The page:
By Lodewijk Johannes Kleijn (Dutch, 1817–1897). Formerly attributed to Pieter Rudolph Kleyn. Date: 19th century. Medium: Watercolour and graphite. Dimensions: 7 11/16 x 10 9/16 in. Credit line: Purchase, Alain and Marie-Christine van den Broek d'Obrenan Gift, 2008. metmuseum.org.
The following activities and questions are designed to help your students use their noticing skills to move through the poem and develop their thinking about its meaning with confidence, using what they’ve noticed as evidence for their interpretations. Read more about the framework upon which these activities are based.
- Warm-up (Teachers, if possible please bring a loaf of bread to share with the class): If your dietary restrictions allow it, eat a small piece of bread from the loaf your teacher has brought to share. What are your associations with eating bread? Share one or two of these out loud as your teacher goes around the room. If you need to pass, say so, and your teacher will come back to you.
- Before Reading the Poem (noticing and pair share): Look carefully at the image of the painting Winter Landscape with Frozen River from both near and far. What are the colors and brushstrokes in this painting? What specific objects or scenes do they create? How does the painting make you feel? Share your observations and interpretations with a partner.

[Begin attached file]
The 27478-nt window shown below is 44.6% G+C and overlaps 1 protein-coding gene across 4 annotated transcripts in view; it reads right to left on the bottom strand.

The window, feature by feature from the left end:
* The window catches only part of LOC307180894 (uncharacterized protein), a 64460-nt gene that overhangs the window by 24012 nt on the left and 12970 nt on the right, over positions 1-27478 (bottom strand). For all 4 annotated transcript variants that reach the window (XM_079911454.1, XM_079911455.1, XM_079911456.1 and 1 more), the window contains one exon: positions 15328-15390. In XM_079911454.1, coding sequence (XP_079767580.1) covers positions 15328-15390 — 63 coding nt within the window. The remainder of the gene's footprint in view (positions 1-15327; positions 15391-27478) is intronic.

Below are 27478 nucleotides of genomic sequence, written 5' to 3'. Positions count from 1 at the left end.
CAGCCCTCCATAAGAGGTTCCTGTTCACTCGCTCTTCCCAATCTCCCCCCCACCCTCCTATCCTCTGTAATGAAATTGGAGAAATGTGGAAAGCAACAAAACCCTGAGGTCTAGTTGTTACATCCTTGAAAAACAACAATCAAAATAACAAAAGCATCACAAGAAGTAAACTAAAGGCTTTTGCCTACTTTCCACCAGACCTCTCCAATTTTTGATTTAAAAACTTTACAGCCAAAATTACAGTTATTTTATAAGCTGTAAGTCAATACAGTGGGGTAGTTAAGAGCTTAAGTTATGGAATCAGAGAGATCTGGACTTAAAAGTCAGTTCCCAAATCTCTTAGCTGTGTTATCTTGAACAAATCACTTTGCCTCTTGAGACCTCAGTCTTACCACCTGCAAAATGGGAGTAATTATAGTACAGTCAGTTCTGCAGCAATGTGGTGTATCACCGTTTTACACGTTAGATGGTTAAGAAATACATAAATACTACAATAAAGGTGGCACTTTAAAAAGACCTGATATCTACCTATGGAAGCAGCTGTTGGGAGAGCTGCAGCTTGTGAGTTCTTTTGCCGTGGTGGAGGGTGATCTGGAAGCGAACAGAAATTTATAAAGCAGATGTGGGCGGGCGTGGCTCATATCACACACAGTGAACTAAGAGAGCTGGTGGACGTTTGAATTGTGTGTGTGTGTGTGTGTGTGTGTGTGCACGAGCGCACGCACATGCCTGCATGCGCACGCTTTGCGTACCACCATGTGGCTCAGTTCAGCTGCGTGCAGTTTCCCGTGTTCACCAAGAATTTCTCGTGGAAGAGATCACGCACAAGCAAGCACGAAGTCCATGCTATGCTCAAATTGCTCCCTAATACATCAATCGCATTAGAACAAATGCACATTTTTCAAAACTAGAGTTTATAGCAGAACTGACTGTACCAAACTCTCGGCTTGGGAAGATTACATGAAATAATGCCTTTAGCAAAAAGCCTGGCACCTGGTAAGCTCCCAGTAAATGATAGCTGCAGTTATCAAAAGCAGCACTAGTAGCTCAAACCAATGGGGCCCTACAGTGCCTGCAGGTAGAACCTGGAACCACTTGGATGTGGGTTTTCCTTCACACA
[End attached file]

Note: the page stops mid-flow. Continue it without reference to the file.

- Small-group Discussion: With your partner an another pair of students, create a story about what you notice in the painting. Who might the people be? What season is it? What are the people doing? What do you think their lives are like?
- Reading the Poem: Read the poem “Like You / Como Tú” silently, then write down the words and phrases that jump out at you.
- Listening to the Poem (enlist two volunteers to read the poem aloud): Listen as the poem is read aloud twice. (Teachers: If someone in the class speaks Spanish, the poem should be read once in English and once in Spanish.) Write down any additional words and phrases that jump out at you.
- Small-group Discussion: Share what you noticed in the poem with your small group. What does the speaker in the poem believe is for everyone? What lines in the poem tell you this?
- Whole-class Discussion: Think of your observations of the painting and the words and phrases that jumped out at you in the poem. How might the two be related? Give evidence from your notes.
- Extension for Grades 7-8: Write a poem that is based on the story you created for the painting and on some of the words and phrases that you thought were important in the poem. Hold a “Poetry Café” in your classroom and share poems you have written this year.
- Extension for Grades 9-12: What do you think the speaker in the poem is saying in the last stanza of the poem? Why might “life, / love, / little things, / landscape and bread” be “the poetry of everyone”? What do you think the speaker is saying about how people are related to each other? Write an essay or short story that addresses these issues.
More Context for Teachers
In his iconic essay “How to Read a Poem,” Edward Hirsch writes, “The best way to discover and learn about a poem is through shared inquiry discussion. Although your first experience of the poem may be private and personal, talking about the poem is a natural and important next step.” Read more.